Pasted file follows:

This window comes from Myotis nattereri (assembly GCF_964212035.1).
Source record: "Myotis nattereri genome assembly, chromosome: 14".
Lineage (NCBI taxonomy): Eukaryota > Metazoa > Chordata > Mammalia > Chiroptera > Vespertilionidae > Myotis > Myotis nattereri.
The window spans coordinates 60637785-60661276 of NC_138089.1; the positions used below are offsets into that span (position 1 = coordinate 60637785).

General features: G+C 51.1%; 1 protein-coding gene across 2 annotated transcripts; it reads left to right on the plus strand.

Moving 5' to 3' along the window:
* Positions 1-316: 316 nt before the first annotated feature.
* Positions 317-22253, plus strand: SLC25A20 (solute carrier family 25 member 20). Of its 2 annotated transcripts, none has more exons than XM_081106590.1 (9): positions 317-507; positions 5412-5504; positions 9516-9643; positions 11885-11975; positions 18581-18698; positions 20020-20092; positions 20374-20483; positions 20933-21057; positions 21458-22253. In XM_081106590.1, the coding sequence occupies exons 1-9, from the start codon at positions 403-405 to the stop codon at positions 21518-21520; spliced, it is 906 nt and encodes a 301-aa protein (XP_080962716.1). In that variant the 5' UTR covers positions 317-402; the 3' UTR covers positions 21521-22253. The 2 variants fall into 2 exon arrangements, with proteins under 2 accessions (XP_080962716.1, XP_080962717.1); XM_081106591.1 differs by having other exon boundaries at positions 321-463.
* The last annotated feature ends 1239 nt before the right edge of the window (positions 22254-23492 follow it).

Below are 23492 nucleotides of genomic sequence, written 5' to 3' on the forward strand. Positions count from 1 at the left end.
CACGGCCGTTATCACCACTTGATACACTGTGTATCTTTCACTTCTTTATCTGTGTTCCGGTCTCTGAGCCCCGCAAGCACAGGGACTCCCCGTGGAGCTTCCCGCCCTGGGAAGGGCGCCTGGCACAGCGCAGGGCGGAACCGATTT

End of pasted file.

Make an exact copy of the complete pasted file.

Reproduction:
This window comes from Myotis nattereri (assembly GCF_964212035.1).
Source record: "Myotis nattereri genome assembly, chromosome: 14".
Lineage (NCBI taxonomy): Eukaryota > Metazoa > Chordata > Mammalia > Chiroptera > Vespertilionidae > Myotis > Myotis nattereri.
The window spans coordinates 60637785-60661276 of NC_138089.1; the positions used below are offsets into that span (position 1 = coordinate 60637785).

General features: G+C 51.1%; 1 protein-coding gene across 2 annotated transcripts; it reads left to right on the plus strand.

Moving 5' to 3' along the window:
* Positions 1-316: 316 nt before the first annotated feature.
* Positions 317-22253, plus strand: SLC25A20 (solute carrier family 25 member 20). Of its 2 annotated transcripts, none has more exons than XM_081106590.1 (9): positions 317-507; positions 5412-5504; positions 9516-9643; positions 11885-11975; positions 18581-18698; positions 20020-20092; positions 20374-20483; positions 20933-21057; positions 21458-22253. In XM_081106590.1, the coding sequence occupies exons 1-9, from the start codon at positions 403-405 to the stop codon at positions 21518-21520; spliced, it is 906 nt and encodes a 301-aa protein (XP_080962716.1). In that variant the 5' UTR covers positions 317-402; the 3' UTR covers positions 21521-22253. The 2 variants fall into 2 exon arrangements, with proteins under 2 accessions (XP_080962716.1, XP_080962717.1); XM_081106591.1 differs by having other exon boundaries at positions 321-463.
* The last annotated feature ends 1239 nt before the right edge of the window (positions 22254-23492 follow it).

Below are 23492 nucleotides of genomic sequence, written 5' to 3' on the forward strand. Positions count from 1 at the left end.
CACGGCCGTTATCACCACTTGATACACTGTGTATCTTTCACTTCTTTATCTGTGTTCCGGTCTCTGAGCCCCGCAAGCACAGGGACTCCCCGTGGAGCTTCCCGCCCTGGGAAGGGCGCCTGGCACAGCGCAGGGCGGAACCGATTT